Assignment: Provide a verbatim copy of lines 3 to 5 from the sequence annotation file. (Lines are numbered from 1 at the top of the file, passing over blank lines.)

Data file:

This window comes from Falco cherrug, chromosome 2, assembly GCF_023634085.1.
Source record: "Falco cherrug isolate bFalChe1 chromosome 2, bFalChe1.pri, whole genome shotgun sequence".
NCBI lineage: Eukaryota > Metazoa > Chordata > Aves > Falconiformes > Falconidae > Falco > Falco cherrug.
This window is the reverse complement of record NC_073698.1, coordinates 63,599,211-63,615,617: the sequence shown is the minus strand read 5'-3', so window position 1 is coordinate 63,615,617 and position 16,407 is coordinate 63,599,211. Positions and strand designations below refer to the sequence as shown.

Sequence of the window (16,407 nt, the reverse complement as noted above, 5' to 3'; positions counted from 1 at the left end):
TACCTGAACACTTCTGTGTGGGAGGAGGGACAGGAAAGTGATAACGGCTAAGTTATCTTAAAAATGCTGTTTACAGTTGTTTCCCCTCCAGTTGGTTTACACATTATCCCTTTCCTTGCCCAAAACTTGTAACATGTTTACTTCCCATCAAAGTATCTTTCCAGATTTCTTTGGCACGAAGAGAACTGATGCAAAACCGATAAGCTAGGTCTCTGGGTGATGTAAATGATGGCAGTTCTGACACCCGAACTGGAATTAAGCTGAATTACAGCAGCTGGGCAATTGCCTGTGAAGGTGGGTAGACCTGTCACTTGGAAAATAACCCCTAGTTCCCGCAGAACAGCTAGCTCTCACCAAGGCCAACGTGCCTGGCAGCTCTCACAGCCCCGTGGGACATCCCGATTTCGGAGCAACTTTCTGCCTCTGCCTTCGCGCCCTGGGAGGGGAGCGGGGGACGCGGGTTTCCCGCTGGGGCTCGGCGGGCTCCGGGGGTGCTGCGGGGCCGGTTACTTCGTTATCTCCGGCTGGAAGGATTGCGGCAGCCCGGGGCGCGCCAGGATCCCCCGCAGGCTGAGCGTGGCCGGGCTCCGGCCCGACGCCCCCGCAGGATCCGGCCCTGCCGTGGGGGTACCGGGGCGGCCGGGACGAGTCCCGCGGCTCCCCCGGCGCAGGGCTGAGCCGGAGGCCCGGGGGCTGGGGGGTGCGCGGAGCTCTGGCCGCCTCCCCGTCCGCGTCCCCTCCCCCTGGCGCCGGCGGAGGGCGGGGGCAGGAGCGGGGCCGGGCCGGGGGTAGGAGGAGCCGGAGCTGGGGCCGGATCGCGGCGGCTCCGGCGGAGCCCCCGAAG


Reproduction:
NCBI lineage: Eukaryota > Metazoa > Chordata > Aves > Falconiformes > Falconidae > Falco > Falco cherrug.
This window is the reverse complement of record NC_073698.1, coordinates 63,599,211-63,615,617: the sequence shown is the minus strand read 5'-3', so window position 1 is coordinate 63,615,617 and position 16,407 is coordinate 63,599,211. Positions and strand designations below refer to the sequence as shown.

Sequence of the window (16,407 nt, the reverse complement as noted above, 5' to 3'; positions counted from 1 at the left end):